I’ve only been married for seven years, and the US Census Bureau says most first marriages last only 7.8 years. I’ve done a lot to help maintain a happy marriage, but certainly not as much as I could have done. I am working on it though.
There have been many ups, there have been a few downs here and there, but without a doubt the first year was the rockiest road and has left some memories that are difficult to wipe away.
With the divorce statistics getting worse every year, there’s no doubt America is in a marriage crisis. But it doesn’t have to be. Marriages, like anything else, take hard work and dedication. You only get out of it what you put into it. And believe me when I say, that first year can lay a foundation for a healthy marriage or a partnership that needs some TLC. Here’s what I’ve learned from my experiences and the marriages of my friends. I apologize for not references gay marriage here, alas I have no relative experience on that front (although I’m sure many of the same principles still apply).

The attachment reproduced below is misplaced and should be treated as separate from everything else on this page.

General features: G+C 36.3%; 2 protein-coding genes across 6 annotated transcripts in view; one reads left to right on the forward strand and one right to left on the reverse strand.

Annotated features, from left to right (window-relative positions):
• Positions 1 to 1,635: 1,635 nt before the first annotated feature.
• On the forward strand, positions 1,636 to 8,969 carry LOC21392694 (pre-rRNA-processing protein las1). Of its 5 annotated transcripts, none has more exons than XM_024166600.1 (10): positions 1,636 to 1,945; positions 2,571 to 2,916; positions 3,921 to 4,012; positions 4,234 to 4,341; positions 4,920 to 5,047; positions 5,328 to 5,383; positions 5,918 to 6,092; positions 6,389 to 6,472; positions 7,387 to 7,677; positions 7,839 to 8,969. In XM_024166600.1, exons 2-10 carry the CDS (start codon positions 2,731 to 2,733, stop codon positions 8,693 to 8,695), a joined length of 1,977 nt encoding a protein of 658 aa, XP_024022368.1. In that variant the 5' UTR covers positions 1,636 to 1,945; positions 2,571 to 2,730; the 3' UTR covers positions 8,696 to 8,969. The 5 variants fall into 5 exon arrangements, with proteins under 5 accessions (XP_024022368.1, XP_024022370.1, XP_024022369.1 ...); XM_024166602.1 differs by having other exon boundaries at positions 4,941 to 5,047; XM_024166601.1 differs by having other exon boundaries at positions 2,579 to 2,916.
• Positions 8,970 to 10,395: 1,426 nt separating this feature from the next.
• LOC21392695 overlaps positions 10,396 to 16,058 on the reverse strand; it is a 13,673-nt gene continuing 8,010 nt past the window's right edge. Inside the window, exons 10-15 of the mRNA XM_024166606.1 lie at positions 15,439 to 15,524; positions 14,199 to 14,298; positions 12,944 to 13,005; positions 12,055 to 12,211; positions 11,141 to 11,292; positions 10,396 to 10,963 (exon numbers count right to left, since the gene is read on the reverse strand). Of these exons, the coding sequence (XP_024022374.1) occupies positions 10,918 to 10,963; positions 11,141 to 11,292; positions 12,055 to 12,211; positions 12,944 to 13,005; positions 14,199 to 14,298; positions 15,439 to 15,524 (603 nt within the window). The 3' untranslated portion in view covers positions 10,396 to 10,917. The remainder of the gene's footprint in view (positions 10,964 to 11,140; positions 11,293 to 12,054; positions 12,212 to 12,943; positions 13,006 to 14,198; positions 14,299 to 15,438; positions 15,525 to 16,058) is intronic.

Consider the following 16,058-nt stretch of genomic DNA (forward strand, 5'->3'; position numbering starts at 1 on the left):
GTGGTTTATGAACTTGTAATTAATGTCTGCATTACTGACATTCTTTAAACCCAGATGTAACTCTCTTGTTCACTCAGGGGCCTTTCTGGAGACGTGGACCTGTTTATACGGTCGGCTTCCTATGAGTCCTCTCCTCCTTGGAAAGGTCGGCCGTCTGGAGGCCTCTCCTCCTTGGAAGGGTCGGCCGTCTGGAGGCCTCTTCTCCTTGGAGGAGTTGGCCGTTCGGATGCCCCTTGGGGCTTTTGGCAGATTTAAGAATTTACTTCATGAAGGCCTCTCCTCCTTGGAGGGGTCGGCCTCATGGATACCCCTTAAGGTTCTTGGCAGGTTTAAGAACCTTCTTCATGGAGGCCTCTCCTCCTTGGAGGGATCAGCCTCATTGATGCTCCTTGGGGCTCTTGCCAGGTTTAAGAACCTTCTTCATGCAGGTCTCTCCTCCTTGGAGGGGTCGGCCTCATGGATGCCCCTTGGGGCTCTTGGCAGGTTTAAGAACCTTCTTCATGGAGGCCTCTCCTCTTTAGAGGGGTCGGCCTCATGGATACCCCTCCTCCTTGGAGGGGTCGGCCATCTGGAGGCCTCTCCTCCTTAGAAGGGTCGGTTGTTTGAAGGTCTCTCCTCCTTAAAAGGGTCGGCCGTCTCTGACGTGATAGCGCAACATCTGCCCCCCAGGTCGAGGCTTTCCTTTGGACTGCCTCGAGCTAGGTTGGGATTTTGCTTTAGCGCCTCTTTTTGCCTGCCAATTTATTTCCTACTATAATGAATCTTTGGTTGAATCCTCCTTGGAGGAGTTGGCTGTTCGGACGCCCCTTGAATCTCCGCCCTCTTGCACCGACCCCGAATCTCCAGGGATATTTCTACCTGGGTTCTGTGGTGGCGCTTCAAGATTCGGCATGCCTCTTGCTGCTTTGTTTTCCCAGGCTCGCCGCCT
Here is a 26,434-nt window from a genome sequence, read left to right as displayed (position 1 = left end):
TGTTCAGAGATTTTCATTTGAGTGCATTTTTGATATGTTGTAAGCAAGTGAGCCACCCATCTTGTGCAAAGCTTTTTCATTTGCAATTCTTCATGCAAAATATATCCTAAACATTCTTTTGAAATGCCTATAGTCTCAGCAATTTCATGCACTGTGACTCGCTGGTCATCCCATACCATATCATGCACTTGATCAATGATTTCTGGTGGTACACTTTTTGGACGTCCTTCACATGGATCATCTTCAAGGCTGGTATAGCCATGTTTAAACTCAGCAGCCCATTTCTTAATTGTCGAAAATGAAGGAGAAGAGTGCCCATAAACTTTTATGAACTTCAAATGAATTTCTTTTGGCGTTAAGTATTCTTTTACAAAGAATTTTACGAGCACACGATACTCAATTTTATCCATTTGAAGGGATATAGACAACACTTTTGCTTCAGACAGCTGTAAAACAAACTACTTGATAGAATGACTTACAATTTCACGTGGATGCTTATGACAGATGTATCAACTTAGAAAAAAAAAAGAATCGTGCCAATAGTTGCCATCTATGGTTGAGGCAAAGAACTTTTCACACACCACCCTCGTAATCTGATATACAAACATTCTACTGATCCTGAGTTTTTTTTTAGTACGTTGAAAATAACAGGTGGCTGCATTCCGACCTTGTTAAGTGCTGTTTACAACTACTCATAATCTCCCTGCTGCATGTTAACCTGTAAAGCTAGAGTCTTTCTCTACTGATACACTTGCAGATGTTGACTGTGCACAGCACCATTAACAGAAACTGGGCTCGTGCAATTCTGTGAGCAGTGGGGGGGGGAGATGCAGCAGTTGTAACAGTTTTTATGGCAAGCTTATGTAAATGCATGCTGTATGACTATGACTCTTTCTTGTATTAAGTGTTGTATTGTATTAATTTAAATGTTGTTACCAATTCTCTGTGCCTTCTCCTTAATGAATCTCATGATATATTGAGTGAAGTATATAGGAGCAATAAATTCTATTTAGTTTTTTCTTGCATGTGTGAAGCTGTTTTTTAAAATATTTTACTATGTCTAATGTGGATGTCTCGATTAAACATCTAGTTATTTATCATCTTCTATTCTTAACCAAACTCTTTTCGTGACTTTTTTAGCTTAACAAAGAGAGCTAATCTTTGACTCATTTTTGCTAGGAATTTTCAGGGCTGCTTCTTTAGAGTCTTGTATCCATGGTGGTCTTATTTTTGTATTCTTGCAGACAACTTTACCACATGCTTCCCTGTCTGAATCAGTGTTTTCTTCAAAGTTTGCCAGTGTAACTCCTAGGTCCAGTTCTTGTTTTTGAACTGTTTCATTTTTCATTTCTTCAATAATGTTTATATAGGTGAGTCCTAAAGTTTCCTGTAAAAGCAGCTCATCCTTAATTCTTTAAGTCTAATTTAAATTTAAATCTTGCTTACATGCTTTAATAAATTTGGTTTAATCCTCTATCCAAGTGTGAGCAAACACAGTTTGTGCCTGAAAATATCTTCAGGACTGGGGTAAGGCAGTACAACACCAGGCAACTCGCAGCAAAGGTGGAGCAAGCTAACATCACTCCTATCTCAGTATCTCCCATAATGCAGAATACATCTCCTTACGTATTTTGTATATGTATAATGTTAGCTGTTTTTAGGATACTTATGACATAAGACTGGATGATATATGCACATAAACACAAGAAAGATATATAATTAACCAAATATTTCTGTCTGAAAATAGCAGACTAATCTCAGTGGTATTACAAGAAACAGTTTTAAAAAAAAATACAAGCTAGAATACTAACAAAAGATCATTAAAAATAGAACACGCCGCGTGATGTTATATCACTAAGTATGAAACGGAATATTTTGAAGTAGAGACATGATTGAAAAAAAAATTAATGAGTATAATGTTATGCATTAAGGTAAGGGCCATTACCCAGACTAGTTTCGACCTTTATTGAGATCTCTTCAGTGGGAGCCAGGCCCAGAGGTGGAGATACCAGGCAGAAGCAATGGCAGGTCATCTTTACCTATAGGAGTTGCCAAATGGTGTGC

- You are a partnership; 50/50
If you come into a marriage with archaic notions of 50’s relationships you will not get very far. Men are no longer the hairy hunters, women do not need to be tied to a stove. Just try and remember that if you come home from work one day and the house is a mess and dinner isn’t made. If you have kids, your wife may have spent all day chasing after them. If your wife works, her day most likely sucked as badly as yours. Even if your wife is just at home all day, she’s not obliged to be your servant. Sometimes you cook and clean, sometimes she does. It’s 50/50.